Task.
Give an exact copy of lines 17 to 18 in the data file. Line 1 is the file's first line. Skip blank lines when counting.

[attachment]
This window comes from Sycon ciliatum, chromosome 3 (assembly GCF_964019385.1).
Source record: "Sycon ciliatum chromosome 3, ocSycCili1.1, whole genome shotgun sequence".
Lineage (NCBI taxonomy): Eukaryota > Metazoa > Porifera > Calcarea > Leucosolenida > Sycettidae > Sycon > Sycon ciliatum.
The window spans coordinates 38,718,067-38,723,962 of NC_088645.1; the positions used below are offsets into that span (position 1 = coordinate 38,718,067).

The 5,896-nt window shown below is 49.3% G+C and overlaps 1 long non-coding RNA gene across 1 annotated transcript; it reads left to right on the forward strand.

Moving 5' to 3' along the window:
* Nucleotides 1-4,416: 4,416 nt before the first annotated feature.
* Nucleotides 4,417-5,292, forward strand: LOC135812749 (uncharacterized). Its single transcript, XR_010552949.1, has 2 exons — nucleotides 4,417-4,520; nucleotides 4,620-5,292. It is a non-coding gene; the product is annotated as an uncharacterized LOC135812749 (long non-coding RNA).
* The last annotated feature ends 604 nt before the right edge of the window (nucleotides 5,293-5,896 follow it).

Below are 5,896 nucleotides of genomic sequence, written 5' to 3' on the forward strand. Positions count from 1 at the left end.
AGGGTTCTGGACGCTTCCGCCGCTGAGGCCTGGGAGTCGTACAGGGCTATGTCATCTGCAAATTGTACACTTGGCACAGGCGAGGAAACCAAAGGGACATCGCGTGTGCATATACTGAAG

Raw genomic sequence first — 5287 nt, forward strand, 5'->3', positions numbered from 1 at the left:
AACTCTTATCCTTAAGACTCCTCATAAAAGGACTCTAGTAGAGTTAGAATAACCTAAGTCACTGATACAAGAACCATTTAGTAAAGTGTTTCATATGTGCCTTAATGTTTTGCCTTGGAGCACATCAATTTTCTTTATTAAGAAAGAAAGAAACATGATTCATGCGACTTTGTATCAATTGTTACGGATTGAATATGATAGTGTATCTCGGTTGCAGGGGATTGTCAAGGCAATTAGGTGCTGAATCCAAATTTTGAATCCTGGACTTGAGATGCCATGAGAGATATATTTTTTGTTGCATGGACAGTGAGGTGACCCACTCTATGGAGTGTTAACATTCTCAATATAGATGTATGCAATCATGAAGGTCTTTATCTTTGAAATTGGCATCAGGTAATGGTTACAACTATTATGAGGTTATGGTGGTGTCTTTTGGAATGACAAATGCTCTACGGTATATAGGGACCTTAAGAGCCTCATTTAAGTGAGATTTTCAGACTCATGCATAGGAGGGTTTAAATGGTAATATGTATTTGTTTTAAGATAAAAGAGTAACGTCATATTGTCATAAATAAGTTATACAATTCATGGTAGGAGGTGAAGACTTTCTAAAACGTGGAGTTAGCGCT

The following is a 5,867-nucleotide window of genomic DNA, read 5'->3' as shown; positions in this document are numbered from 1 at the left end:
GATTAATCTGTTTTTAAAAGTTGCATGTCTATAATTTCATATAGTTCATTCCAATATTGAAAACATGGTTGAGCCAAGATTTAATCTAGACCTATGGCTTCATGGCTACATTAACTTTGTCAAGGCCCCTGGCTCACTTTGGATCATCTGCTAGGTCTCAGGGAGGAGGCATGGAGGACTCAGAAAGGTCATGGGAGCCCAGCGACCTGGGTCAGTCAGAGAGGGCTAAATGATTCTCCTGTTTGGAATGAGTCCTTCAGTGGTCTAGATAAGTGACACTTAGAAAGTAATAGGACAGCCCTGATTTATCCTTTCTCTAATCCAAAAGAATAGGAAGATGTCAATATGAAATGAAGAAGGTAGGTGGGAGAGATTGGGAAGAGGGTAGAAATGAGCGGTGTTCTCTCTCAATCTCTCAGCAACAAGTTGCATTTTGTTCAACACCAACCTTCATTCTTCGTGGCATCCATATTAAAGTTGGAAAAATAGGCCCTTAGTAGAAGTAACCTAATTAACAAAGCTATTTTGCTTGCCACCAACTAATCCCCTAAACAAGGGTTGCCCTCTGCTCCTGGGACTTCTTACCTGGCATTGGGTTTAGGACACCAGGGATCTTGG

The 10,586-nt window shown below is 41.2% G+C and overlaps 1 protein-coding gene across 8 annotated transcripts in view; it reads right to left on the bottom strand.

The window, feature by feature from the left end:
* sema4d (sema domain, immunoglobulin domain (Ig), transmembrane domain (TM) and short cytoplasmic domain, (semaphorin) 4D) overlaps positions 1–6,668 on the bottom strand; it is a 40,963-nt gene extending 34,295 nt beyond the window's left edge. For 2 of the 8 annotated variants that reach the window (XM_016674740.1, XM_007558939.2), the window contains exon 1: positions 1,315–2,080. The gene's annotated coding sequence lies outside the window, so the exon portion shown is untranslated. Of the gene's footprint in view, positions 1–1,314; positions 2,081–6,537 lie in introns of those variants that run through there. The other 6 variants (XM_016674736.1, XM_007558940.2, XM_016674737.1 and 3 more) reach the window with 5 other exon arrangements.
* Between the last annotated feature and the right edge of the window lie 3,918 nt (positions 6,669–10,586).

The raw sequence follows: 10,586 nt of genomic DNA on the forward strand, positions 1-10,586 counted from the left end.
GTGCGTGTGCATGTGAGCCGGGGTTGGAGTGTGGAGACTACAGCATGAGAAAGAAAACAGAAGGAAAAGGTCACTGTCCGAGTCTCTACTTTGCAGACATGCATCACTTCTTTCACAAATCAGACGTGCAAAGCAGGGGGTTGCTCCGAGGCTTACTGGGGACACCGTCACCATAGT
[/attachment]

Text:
The window, feature by feature from the left end:
* sema4d (sema domain, immunoglobulin domain (Ig), transmembrane domain (TM) and short cytoplasmic domain, (semaphorin) 4D) overlaps positions 1–6,668 on the bottom strand; it is a 40,963-nt gene extending 34,295 nt beyond the window's left edge. For 2 of the 8 annotated variants that reach the window (XM_016674740.1, XM_007558939.2), the window contains exon 1: positions 1,315–2,080. The gene's annotated coding sequence lies outside the window, so the exon portion shown is untranslated. Of the gene's footprint in view, positions 1–1,314; positions 2,081–6,537 lie in introns of those variants that run through there. The other 6 variants (XM_016674736.1, XM_007558940.2, XM_016674737.1 and 3 more) reach the window with 5 other exon arrangements.